Public policies play a vital role in shaping our cities. However, the impact of public policies on the spatial expansion of urban areas needs to be better understood in order to achieve better policy outcomes. During the period of China’s economic reform, the central government of China has made many changes in three sets of public policies—regional development policies, the household registration (hukou) system, and urban land and housing market policies—to promote coordinated development of small, medium and large cities. This study examines the effects of these public policy changes on urban expansion across 265 Chinese cities at or above the prefecture level. We first quantify the spatial patterns of urban areas and evaluate the extent of urban sprawl of the 265 cities from 1995 to 2015 using multi-temporal land cover data. These cities are classified into six categories according to a city tier system used in China. Through a set of individual fixed-effects models, we then explore how changes in the three sets of policies have influenced urban expansion differently across different-tier cities. Results show that sprawling patterns of urban expansion, which have been more prominent in small and medium sized cities since 2000, are associated with shifts in policies to support stronger economic and population growth as well as real estate development. Our findings highlight the need for policymakers to take a holistic approach by considering the size of cities together with their social, environmental, and economic characteristics in order to minimise inequality and achieve coordinated urban development goals.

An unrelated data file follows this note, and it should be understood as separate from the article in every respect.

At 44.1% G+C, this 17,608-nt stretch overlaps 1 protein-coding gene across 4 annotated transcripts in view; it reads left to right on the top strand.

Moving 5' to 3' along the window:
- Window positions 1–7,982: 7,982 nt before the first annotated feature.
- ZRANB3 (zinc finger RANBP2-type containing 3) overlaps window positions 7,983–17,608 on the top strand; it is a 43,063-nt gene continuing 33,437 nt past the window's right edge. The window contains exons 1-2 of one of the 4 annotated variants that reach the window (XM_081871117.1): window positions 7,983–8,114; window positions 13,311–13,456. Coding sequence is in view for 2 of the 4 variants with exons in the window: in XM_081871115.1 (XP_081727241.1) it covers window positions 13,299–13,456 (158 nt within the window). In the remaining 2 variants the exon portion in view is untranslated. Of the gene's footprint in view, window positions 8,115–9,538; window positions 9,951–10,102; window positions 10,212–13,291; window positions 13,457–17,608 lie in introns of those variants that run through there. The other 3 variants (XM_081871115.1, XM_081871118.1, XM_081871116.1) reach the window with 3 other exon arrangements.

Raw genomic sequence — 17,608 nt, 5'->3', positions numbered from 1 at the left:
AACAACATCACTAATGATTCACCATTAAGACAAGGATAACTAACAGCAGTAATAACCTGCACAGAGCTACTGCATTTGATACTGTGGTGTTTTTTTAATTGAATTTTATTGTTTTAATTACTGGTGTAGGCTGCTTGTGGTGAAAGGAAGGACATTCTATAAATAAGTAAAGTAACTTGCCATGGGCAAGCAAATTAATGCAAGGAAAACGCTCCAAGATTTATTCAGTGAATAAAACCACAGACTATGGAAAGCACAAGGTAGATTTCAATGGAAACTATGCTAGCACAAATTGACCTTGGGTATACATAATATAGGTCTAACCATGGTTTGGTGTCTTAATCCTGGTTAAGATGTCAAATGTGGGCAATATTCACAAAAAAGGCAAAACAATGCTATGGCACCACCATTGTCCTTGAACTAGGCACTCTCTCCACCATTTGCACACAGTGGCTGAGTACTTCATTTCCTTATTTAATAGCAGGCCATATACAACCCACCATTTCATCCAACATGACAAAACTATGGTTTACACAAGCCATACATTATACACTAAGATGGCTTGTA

Title: Public policy change and its impact on urban expansion: An evaluation of 265 cities in China
Journal: Land Use Policy
Authors: Mengyuan Jia, Yan Liu, Scott N. Lieske, Tian Chen